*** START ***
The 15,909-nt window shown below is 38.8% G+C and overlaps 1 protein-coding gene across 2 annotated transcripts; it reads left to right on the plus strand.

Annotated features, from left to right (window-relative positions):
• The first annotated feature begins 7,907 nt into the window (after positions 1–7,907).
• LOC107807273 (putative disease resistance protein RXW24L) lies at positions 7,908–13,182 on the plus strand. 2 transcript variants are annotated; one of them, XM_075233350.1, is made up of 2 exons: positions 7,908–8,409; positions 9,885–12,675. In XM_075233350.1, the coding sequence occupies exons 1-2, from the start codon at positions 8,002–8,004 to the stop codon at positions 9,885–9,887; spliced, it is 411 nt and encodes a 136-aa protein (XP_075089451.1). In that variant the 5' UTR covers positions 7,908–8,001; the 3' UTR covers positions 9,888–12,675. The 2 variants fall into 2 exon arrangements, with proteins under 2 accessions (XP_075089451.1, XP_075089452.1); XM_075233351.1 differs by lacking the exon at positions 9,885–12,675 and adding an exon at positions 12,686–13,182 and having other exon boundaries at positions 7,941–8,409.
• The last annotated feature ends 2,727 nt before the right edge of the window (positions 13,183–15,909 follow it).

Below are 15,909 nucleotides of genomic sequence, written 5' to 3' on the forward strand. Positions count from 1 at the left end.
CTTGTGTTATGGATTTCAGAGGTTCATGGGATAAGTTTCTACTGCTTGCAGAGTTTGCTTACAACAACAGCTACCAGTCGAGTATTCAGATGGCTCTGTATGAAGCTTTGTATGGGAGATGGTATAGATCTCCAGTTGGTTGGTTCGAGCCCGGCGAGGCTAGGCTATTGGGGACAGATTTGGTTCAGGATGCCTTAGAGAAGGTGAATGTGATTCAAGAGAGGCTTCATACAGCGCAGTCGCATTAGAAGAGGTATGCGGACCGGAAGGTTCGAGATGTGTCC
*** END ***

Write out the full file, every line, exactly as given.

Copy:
The 15,909-nt window shown below is 38.8% G+C and overlaps 1 protein-coding gene across 2 annotated transcripts; it reads left to right on the plus strand.

Annotated features, from left to right (window-relative positions):
• The first annotated feature begins 7,907 nt into the window (after positions 1–7,907).
• LOC107807273 (putative disease resistance protein RXW24L) lies at positions 7,908–13,182 on the plus strand. 2 transcript variants are annotated; one of them, XM_075233350.1, is made up of 2 exons: positions 7,908–8,409; positions 9,885–12,675. In XM_075233350.1, the coding sequence occupies exons 1-2, from the start codon at positions 8,002–8,004 to the stop codon at positions 9,885–9,887; spliced, it is 411 nt and encodes a 136-aa protein (XP_075089451.1). In that variant the 5' UTR covers positions 7,908–8,001; the 3' UTR covers positions 9,888–12,675. The 2 variants fall into 2 exon arrangements, with proteins under 2 accessions (XP_075089451.1, XP_075089452.1); XM_075233351.1 differs by lacking the exon at positions 9,885–12,675 and adding an exon at positions 12,686–13,182 and having other exon boundaries at positions 7,941–8,409.
• The last annotated feature ends 2,727 nt before the right edge of the window (positions 13,183–15,909 follow it).

Below are 15,909 nucleotides of genomic sequence, written 5' to 3' on the forward strand. Positions count from 1 at the left end.
CTTGTGTTATGGATTTCAGAGGTTCATGGGATAAGTTTCTACTGCTTGCAGAGTTTGCTTACAACAACAGCTACCAGTCGAGTATTCAGATGGCTCTGTATGAAGCTTTGTATGGGAGATGGTATAGATCTCCAGTTGGTTGGTTCGAGCCCGGCGAGGCTAGGCTATTGGGGACAGATTTGGTTCAGGATGCCTTAGAGAAGGTGAATGTGATTCAAGAGAGGCTTCATACAGCGCAGTCGCATTAGAAGAGGTATGCGGACCGGAAGGTTCGAGATGTGTCC